Most of my friends have at least one parent that speaks fluid English. Unfortunately, I don’t. I didn’t speak English as a child I was taught Spanish and didn’t know any other language aside from that until I started prekindergarten. Learning the basics of how to speak it wasn’t too bad since I could just repeat whatever the teachers would say, or I would wait for someone else to speak. Reading and writing however, was a much different story. I knew my ABC’s and I could make sense of what other said to me but saying it myself and writing them are two completely different things. No one at school or home ever pushed me to try and read books or practice writing anything. My parents didn’t know how to speak English so no matter how much they wanted to help they couldn’t. In second grade I was still having trouble reading. This same year we were introduced to popcorn reading, my worst nightmare. The concept of the game was that someone would read a paragraph before calling out another student’s name and they had to pick up where the other kid left off. Every time we popcorn read I had to mentally prepare and attempt to read ahead so I could sound off the words in my head, so I wouldn’t mess up when I read out loud, but it never seemed to work. Whenever someone would look over my way I would lower my gaze or shake my head at them, so they would know not to pick. But, me telling them no or avoiding eye contact made them one to pick me. My heart would sink to the pits of the underworld every time I heard someone say my name. Every open house my teachers would tell my parent the exact same things “Señora, su hijo es muy inteligente pero tienen que ayudarlo a leer.” My mom would nod and promise to help me which she did. She bought this little bilingual dictionary and a little translator that would help me and her. I barely made it through the rest of the year because that translator was my holy grail. I clearly remember when I started third grade the teacher talked about the focus we would have in reading and math since we would be taking a very important test at the end of the year. My heart quivered at the thought of taking an important reading test. Most kids by this time could fluently reading with any problem but I was reading at a first-grade level. A couple of parent meetings later my teacher expressed her deep concern for my difficulty reading. She asked my parents for permission to stay for tutorial and have extra practice hours with her. Every time I would say something wrong she would tell me what the word meant in Spanish and asked me to repeat it in English. I was almost always at school by six thirty every morning and was the last one to leave. We started by reading baby books and worked our way in to bigger books. We read books like “Too Many Tamales” or “En Mi Familia; In my Family” books that had a little bit of Spanish in them. She was so marveled at my improvement she was sure I was ready to start reading a bigger book on my own. The first chapter book I ever read from start to finish was “The Border” by Steve Schafer. One day she asked me to stay a little bit after class because she had something important to tell me. After class she opened a drawer under her desk and handed me a nicely wrapped gift. She stood in front of me and with tears in her eyes she hugged me tightly and whispered to me “I am so proud of you. I always knew you could do it.” I didn’t open her gift until I was in my room alone. I gently removed the wrapping and there it was. She had given me a book. A book that has changed my life and instilled the love I have for reading today. She had given me her copy of “The Border” and “The House on Mango Street”. Inside read a little note “Cesar, In the beginning of this year you started an amazing journey. You work very hard and not once were you discouraged. Mijo, I am a lifetime’s worth proud of you and I want you to always remember that “Un poco más de persistencia, un poco más de esfuerzo, y lo que parecía irremediablemente un fracaso puede convertirse en un éxito glorioso. -Elbert Hubbard. I looked down on the note as tears streamed down my face and with a small breath I said “Gracias.”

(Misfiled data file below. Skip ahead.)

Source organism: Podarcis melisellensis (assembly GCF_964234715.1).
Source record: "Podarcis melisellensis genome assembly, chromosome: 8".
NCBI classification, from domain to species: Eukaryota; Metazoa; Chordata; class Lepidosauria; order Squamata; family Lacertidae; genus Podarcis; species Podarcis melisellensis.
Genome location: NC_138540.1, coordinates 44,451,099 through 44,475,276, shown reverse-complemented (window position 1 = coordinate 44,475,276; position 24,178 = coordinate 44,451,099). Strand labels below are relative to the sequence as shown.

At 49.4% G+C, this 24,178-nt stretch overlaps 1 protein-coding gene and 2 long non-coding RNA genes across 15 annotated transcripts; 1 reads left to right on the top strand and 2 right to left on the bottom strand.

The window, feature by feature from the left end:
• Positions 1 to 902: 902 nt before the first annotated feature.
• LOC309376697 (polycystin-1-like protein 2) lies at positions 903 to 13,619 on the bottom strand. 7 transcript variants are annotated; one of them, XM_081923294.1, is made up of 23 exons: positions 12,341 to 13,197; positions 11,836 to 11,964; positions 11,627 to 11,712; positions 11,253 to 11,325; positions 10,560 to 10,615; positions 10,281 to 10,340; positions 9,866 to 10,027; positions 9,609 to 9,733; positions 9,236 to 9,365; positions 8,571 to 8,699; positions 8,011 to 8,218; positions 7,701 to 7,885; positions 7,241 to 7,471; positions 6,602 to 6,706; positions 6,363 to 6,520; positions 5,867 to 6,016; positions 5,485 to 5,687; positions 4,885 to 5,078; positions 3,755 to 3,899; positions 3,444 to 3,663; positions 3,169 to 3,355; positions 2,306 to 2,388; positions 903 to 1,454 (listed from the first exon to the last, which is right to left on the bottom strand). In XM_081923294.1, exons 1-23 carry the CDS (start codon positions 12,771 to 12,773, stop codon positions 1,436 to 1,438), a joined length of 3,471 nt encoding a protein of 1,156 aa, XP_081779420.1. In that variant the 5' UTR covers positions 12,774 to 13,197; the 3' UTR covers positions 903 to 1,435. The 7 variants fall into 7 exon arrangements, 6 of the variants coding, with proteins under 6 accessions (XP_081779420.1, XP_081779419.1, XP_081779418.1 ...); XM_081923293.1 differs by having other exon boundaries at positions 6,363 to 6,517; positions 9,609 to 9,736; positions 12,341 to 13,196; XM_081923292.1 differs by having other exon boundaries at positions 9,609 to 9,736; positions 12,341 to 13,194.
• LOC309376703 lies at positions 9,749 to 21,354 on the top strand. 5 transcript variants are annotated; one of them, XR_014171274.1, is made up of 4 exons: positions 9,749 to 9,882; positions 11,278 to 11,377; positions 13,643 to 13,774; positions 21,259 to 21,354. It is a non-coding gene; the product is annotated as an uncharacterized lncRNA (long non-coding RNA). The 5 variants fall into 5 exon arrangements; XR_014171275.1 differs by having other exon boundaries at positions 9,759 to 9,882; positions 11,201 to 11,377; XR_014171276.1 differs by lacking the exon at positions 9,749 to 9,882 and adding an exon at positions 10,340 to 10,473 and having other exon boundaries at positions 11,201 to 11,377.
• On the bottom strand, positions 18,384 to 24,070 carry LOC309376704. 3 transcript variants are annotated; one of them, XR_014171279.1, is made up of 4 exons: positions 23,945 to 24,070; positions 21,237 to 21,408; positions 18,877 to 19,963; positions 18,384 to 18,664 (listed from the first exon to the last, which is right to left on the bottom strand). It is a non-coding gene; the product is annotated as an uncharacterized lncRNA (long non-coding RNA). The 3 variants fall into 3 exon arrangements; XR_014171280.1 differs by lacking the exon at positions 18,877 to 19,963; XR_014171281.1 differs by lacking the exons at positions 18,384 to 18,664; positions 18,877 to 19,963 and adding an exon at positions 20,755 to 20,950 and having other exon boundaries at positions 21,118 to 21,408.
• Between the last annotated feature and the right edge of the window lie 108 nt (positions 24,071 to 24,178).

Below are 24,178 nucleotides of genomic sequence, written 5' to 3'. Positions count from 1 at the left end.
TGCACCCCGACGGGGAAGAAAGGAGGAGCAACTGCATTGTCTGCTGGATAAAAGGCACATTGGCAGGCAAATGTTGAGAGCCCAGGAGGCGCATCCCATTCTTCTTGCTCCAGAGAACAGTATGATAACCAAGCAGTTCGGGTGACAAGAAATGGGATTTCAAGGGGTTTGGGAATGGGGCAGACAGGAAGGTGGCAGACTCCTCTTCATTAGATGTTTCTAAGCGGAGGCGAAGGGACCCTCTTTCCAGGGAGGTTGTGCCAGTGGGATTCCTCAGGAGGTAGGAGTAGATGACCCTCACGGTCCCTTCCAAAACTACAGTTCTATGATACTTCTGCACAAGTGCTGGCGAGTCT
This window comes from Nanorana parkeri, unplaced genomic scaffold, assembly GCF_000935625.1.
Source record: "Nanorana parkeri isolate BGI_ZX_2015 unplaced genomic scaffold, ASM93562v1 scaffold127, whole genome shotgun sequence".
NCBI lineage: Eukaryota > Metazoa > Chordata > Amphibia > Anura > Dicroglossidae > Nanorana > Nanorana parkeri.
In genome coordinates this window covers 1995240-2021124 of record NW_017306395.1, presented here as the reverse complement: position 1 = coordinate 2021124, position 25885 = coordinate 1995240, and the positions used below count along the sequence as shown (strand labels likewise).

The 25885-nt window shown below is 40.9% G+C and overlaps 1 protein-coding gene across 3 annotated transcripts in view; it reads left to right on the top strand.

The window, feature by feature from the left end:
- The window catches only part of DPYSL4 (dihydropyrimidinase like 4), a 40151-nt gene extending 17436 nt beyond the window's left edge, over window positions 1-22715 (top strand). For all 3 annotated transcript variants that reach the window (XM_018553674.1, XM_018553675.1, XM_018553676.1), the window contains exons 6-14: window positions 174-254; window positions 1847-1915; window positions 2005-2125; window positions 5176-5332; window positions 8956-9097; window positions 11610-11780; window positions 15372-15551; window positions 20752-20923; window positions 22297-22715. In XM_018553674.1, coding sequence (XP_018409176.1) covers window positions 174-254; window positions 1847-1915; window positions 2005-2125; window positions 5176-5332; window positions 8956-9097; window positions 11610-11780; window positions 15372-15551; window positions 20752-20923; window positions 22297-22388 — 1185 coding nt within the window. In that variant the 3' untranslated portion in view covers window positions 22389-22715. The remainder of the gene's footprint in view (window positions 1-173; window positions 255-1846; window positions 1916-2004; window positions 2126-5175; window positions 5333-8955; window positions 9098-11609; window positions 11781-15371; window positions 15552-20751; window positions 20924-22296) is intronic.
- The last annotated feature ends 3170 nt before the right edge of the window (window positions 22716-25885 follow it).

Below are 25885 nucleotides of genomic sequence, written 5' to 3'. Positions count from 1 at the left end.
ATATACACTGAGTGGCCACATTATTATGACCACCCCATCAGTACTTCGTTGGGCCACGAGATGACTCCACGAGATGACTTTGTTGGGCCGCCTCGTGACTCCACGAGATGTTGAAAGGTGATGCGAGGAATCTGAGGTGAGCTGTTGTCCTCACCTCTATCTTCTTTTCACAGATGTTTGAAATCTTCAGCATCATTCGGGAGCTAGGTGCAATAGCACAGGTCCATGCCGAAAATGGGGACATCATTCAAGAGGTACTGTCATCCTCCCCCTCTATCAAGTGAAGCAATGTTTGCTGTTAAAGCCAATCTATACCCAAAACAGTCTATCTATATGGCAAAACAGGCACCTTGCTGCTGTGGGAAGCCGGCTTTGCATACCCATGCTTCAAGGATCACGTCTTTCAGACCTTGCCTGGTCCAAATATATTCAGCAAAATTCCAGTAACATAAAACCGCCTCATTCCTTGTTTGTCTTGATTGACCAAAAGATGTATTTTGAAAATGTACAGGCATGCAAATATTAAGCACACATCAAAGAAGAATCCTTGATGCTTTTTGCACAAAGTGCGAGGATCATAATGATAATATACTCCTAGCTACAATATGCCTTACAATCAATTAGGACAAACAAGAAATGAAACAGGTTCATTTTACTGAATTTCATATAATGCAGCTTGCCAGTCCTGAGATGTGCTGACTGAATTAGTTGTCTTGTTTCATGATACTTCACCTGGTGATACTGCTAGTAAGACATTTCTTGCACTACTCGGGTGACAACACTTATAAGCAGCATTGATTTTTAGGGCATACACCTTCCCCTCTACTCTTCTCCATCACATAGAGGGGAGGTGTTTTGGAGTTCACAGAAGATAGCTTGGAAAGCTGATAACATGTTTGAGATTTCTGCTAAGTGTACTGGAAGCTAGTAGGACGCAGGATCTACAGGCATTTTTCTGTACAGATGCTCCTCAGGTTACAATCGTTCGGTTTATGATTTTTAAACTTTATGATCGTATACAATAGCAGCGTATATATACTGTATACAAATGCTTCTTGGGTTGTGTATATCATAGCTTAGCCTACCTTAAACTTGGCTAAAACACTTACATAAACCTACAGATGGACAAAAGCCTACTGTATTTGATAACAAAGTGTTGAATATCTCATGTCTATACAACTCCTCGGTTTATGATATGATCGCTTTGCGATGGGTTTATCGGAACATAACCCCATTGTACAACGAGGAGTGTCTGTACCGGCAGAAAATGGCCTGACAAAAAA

Cesar Flores was born and raised in Brownsville, Texas. He is a first generation Mexican-American who graduated High School and is currently enrolled in college. He has worked all his life going from one place to another but always fights for something better. He walks the border that separates Brownsville, Texas and Matamoros, Tamaulipas everyday and is constantly gathering new ideas for new pieces of writing.

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